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Designing Dancing Women (and Men)!

Women, in all their forms, are beautiful and celebration-worthy.
Women, in all their forms, are beautiful and celebration-worthy.

I’ve been having a great time designing new pieces for Butterfly Sundries’ Dancing Women Collection, several of which will be unveiled soon. But, it’s also been a very mind-bending experience. I started the collection knowing I wanted to feature diverse representations of beauty, including women with visible disabilities and a wide range of body types. I never expected that to be the easiest part of the design process.

The challenging part of the process, as it turns out, is choosing powerful dance representations and postures for the designs. As I began designing I realized that so many of the dance positions I learned as a child and can draw at the drop of the hat make women appear graceful… but somehow smaller. Many of them are overtly sexual (and while sexuality and sensuality are both good things, these things are not part of the focus of this collection). They make us take up less space. My quest has been to find and choose artistic representations which are fluid, graceful and still empowering. I want a woman to feel encouraged to fill the space she occupies with her own power and beauty.

The first Dancing Women Etched Cuff sold within less than 2 weeks!
The first Dancing Women Etched Cuff sold within less than 2 weeks!

By contrast, it’s also been an interesting process considering the possibility of exploring a customer’s request for expansion in the direction of Dancing Men designs. I never realized how little I’ve thought of what men look like when they’re dancing. Imagining them in body postures similar to the ones in the Dancing Women Cuff bracelet is counter-intuitive to me (I am embarrassed to admit that my first conceptualization was of men of all sizes and shapes in various body building poses- which then led me to question my own preconceptions and biases; my second thought was of a scene from the movie Hitch).

It’s amazing to me how the simple process of creating a line of socially-conscious jewelry which seeks to combat the bias of media depictions of beauty can be so enriching to me personally. I never realized that I’d adopted gender-role constructs surrounding dance, but- now that I recognize how I’ve internalized some of our cultural values- I look forward to the process of creating and adopting new, healthier, and more empowering constructs!

Meanwhile, you can kind find these designs- and many more- in Butterfly Sundries’ shop on Etsy!

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Inspired by Artist Lydia Makepeace

One of my Etsy friends and shop owners, Lydia Makepeace, has gone through a remarkable evolution in the expression of her creative voice. I first became familiar with her work when she sold (primarily) jewelry; in fact, her acorn necklace was so beautiful that it inspired my very first Etsy Treasury: “Squirreling Around… Awh Nuts!” Over time, I’ve continued to be amazed by her work as she’s given her primary focus to her paintings.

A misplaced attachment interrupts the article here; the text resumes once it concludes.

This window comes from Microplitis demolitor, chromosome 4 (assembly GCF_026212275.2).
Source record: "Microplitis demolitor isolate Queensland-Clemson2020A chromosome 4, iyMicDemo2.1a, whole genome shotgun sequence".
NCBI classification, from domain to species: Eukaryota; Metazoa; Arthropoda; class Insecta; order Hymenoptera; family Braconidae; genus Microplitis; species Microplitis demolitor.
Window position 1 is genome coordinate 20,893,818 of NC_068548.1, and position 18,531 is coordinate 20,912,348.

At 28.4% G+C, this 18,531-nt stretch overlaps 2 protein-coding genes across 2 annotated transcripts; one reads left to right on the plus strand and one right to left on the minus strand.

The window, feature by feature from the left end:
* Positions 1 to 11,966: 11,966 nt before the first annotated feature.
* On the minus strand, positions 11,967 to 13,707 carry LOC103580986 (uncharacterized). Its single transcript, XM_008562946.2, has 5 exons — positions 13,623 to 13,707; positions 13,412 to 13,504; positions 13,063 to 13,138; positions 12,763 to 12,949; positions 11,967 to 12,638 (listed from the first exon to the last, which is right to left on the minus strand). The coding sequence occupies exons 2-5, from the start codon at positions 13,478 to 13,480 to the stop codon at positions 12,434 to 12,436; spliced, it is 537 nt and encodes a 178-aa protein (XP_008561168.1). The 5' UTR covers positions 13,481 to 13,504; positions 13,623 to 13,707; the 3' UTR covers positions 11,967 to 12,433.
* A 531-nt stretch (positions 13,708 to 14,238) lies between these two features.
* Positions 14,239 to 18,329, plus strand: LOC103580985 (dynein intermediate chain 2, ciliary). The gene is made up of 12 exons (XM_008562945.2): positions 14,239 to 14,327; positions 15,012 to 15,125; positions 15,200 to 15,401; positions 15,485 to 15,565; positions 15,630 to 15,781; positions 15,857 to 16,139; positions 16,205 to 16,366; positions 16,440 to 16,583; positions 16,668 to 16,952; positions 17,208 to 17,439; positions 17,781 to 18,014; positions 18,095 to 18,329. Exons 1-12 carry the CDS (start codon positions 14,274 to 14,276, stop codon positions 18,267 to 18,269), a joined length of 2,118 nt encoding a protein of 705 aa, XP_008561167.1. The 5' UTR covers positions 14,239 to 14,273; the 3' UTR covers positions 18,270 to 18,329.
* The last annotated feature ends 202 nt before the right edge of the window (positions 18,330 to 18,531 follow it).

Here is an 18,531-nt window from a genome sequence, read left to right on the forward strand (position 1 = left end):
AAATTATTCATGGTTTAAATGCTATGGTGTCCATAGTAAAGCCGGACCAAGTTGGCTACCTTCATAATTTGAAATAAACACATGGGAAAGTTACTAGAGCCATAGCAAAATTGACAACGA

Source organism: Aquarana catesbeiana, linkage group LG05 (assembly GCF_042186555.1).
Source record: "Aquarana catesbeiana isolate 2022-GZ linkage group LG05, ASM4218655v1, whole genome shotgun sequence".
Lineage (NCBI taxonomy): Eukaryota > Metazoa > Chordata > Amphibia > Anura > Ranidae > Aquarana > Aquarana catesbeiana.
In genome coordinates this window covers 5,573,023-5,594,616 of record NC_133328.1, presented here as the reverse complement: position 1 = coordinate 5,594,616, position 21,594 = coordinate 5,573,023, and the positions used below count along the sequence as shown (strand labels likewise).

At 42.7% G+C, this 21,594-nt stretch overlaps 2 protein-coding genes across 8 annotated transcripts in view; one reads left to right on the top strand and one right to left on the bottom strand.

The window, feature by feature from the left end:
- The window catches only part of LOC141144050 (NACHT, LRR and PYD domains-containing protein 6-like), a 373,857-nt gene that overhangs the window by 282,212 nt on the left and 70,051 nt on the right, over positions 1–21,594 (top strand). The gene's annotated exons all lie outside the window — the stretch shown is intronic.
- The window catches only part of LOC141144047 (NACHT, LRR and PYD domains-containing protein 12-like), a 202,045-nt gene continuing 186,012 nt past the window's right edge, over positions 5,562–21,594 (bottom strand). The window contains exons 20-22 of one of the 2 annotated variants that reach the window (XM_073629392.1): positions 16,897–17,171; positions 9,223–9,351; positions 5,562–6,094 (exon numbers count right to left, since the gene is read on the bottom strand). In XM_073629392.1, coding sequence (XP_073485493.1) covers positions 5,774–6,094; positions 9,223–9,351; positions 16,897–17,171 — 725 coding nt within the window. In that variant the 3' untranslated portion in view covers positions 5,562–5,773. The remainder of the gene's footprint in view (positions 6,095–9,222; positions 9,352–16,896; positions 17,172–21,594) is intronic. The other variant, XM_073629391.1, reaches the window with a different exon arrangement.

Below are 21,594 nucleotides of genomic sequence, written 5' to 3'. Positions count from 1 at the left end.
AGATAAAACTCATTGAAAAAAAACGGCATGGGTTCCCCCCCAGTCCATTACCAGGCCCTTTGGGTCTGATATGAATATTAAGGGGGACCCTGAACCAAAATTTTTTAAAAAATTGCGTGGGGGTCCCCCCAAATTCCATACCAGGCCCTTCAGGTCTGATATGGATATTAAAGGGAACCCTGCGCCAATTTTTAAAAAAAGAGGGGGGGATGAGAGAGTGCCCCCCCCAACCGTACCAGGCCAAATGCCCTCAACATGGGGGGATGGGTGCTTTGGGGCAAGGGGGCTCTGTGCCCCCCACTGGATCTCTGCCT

I have found, while our mediums are different, I never cease to find inspiration in her work. Her use of colors and textures always give me ideas for new jewelry expressions in my own work. And, her willingness to always challenge herself to new heights reminds me to strive to add new skills to my repertoire (rather than becoming too comfortable in what has become “easy”).


One of Lydia’s recent paintings caught my imagination; as soon as I saw it, I wanted to create an etched pendant inspired by it. Of course, I don’t want to steal her work or fail to give credit- so I tossed the idea aside and set about focusing on other projects…. until I remembered she had a birthday. Finally, an excuse!


Sometimes, as artists, it can be easy to wonder whether or not anyone appreciates our work. Compelled to create, but separated from those who appreciate and purchase our work, sometimes we can feel like our creations get lost in the abyss. We put all of our heart and soul into something, it sells (sometimes after a long while), and then we often won’t hear anything about the piece ever again; we simply hope that it found a home in which it will be appreciated.


So, for my dear friend, I decided to give her the gift of a reminder. I made for her a two-sided etched copper pendant. The front has an etched botanical pattern, inspired by one of her paintings. It’s my hope that she will always remember that her work, her voice, is appreciated.

LM Pendant

The back of the pendant has the word “inspire” with a few decorative “splotches” of paint. This side is a “thank you” for all the times she has inspired me, and the expression of my hope that she will never stop painting (or inspiring).

Back of LM Pendant

On a personal note, I can’t recommend Lydia’s shop enough; I am an enthusiastic follower of both her Etsy shop and her Facebook page! Her birthday pendant is now on its way; help me give her an even bigger gift by checking out her shop and following her on Facebook!